This Gibson L-00 was hanging by a string in a used instrument shop in Dallas, Texas in 1987. I didn't know what it was, and no one could tell me what model it was or how old it was. It was just a Gibson, and it was old. It was the first Double 0 size guitar I acquired, and is responsible for my passion for this type of guitar.
It needed a lot of work, more than I thought it was worth. The tuners were missing buttons; frets were worn down to wood; it had a hole in the lower bout; it was missing some binding; the bridge was cracked through the pin holes and was pulling up from the top. In other words, it was unplayable and probably not worth fixing in most people's opinion.
After some haggling, I got it for $100 and planned on hanging it on a wall just because it was cool looking. Then I did some research and found it was a 1930-31 L-00, so I decided to make it playable. The first few repairs were minimal, just enough to make it play, and included some old, used tuners, 5 new frets, and gluing the bridge back together. This cost about $65.00 back then.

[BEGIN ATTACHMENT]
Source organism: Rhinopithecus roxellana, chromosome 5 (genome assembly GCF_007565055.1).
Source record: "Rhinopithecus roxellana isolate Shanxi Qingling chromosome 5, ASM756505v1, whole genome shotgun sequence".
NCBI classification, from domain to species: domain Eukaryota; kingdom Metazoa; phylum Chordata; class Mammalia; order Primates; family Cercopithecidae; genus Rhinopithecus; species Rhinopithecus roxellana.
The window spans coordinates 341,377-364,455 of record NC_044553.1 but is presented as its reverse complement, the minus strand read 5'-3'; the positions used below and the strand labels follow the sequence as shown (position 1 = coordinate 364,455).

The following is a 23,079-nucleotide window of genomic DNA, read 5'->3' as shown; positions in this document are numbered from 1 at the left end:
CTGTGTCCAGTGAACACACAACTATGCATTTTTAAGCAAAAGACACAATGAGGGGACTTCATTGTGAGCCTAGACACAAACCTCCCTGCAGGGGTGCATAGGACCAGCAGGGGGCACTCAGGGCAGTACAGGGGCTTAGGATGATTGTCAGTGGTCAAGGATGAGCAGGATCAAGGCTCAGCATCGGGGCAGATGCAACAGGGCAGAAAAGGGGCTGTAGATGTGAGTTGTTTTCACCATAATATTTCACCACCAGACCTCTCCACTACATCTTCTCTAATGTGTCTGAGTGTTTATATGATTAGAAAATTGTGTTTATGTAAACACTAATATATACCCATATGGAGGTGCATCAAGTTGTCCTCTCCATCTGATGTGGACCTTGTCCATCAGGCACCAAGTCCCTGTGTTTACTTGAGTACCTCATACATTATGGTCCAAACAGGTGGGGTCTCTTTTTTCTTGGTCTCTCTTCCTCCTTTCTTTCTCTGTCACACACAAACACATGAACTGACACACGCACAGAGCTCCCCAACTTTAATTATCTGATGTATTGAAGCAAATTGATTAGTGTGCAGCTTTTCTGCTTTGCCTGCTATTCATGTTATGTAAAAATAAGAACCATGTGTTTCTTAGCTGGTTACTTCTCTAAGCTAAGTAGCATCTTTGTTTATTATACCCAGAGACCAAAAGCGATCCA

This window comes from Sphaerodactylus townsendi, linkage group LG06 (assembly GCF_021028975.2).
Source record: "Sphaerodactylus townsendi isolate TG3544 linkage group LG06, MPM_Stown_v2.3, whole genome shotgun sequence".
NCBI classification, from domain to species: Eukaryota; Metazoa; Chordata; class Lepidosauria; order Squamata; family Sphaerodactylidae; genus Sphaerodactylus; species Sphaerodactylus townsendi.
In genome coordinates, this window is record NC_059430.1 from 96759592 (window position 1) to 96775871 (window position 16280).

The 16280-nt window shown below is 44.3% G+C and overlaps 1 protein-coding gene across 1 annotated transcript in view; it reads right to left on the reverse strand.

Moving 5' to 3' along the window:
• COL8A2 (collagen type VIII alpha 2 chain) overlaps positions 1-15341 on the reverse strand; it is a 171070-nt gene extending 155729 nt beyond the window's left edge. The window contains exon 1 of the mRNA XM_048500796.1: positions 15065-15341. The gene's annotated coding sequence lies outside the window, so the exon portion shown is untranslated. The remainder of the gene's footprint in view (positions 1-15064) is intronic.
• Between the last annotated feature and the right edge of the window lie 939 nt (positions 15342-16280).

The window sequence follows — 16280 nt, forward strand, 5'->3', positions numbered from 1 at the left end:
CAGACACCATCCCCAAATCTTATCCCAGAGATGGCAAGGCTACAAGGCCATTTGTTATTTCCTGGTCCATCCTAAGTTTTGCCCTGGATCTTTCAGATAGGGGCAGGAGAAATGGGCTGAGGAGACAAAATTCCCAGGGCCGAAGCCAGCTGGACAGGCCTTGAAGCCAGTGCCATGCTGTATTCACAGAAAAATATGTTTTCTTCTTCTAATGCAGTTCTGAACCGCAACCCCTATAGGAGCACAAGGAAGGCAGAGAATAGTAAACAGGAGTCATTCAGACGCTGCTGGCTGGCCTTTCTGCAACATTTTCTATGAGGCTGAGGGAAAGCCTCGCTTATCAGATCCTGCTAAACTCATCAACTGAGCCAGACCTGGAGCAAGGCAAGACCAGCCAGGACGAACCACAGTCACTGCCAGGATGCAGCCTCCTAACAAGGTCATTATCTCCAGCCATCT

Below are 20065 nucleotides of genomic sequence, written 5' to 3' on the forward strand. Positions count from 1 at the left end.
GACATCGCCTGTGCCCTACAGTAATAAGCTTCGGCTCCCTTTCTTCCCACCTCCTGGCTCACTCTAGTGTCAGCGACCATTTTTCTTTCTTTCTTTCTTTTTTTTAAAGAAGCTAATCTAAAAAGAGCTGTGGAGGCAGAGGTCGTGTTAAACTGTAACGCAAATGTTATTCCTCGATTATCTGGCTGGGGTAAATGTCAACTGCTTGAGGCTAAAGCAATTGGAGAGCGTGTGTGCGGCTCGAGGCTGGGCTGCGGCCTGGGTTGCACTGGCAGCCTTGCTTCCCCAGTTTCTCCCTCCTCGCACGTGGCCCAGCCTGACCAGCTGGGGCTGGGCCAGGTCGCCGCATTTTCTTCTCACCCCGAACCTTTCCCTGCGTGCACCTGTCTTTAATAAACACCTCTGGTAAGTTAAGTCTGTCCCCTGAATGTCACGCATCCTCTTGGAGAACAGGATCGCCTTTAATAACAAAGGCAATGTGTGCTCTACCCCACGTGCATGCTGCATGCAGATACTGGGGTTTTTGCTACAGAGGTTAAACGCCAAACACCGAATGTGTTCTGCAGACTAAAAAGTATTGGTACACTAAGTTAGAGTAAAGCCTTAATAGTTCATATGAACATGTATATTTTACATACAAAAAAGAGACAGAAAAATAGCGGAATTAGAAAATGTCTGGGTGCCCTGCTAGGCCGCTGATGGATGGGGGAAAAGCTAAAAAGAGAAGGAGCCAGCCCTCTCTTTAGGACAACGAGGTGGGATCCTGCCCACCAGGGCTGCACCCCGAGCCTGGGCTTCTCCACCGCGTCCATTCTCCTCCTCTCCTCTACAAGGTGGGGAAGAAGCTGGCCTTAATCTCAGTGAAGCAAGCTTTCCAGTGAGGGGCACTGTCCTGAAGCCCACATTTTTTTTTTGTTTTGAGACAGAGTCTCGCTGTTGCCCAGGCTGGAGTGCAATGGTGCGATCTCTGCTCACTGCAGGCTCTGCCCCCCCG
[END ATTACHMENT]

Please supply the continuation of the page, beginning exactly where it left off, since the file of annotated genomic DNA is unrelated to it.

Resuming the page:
It sounded great, so I fixed the hole in the lower bout and played it just as it was for a couple of years. Eventually I had some real restoration done: all new bar frets; fingerboard filled and planed; fossilized ivory nut and saddle; and eventually a new bridge and bridge plate. It is a fabulous guitar. It's "rough as a cob", some would say, but it sounds great and I like the way it looks.
My total investment in 30 years is about $650.00 plus a hard shell case. Not bad. It has perfect action with plenty of saddle height, and has never had a neck set. It weighs less than any Double 0 size guitar I have ever picked up, and while it feels fragile, it has been incredibly durable. I've played it for all these years at dances, jams, events, and in the studio; yet it is no worse for wear.You can hardly find one these days for less than $3000.00, so I consider myself a lucky man to have such a piece of history, and such a fine instrument as well. Whether I'm flatpicking or fingerpicking, it always inspires me.